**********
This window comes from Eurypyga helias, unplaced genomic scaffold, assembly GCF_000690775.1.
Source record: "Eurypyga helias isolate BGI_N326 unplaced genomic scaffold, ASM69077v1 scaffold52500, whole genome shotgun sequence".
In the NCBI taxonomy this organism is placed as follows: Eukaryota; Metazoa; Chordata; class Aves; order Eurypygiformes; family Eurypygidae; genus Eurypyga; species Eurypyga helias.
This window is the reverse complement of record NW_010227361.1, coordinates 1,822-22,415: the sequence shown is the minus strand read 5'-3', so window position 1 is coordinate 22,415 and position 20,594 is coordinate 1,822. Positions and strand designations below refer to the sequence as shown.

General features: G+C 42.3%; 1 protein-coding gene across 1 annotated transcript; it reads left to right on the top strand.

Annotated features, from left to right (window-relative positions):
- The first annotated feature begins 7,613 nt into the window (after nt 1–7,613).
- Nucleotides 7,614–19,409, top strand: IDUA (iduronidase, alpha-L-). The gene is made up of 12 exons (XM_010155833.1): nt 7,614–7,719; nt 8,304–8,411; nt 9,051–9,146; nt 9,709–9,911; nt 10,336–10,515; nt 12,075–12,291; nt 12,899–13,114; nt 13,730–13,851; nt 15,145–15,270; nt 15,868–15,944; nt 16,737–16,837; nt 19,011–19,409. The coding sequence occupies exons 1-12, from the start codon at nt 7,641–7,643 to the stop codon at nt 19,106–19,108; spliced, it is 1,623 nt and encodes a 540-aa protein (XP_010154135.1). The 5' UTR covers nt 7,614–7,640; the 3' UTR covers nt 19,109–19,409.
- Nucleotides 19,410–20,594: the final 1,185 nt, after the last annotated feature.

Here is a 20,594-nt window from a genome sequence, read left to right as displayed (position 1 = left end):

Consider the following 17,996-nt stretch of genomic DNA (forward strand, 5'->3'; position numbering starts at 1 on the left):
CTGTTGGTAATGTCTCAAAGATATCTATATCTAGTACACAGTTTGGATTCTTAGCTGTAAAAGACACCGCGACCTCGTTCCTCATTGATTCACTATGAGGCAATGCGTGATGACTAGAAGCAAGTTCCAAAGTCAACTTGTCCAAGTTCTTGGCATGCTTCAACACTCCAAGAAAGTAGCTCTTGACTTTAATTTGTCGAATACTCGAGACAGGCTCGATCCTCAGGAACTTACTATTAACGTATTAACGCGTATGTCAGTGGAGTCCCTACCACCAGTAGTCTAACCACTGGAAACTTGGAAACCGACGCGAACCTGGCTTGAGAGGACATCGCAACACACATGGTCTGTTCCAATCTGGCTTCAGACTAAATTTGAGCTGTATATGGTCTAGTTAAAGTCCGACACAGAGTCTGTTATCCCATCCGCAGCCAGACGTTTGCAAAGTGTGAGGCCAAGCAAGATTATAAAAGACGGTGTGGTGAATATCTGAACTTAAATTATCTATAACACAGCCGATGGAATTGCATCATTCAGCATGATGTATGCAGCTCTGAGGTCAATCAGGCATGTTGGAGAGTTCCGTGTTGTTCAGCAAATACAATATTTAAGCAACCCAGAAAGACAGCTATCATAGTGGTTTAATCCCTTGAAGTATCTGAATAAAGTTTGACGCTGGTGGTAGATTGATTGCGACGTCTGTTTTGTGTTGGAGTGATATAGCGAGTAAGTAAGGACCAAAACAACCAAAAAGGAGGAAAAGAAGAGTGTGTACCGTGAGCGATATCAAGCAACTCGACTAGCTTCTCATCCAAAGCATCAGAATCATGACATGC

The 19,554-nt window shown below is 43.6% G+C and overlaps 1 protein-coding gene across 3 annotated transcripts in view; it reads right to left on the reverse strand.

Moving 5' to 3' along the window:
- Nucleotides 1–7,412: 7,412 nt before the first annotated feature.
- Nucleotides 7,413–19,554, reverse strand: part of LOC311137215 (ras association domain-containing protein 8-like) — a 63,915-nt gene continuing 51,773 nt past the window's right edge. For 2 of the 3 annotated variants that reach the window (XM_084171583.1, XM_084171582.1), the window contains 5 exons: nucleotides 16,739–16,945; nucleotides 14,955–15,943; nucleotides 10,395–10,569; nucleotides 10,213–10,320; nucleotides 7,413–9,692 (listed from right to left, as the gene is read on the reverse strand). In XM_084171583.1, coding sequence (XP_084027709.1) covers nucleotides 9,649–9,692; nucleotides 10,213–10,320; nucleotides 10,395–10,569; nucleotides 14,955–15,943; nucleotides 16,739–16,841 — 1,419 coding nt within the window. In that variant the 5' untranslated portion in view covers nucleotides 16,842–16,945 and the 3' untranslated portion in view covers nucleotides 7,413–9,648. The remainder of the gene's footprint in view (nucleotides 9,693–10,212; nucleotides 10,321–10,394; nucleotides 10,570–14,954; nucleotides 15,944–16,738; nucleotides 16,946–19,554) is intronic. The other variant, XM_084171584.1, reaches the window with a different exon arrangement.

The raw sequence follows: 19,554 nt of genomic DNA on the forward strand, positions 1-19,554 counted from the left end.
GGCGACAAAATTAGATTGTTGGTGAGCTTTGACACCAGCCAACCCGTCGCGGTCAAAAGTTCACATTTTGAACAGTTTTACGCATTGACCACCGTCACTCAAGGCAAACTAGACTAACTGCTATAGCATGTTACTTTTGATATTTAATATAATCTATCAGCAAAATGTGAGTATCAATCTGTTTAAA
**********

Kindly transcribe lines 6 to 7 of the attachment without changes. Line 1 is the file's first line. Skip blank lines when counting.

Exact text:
Annotated features, from left to right (window-relative positions):
- The first annotated feature begins 7,613 nt into the window (after nt 1–7,613).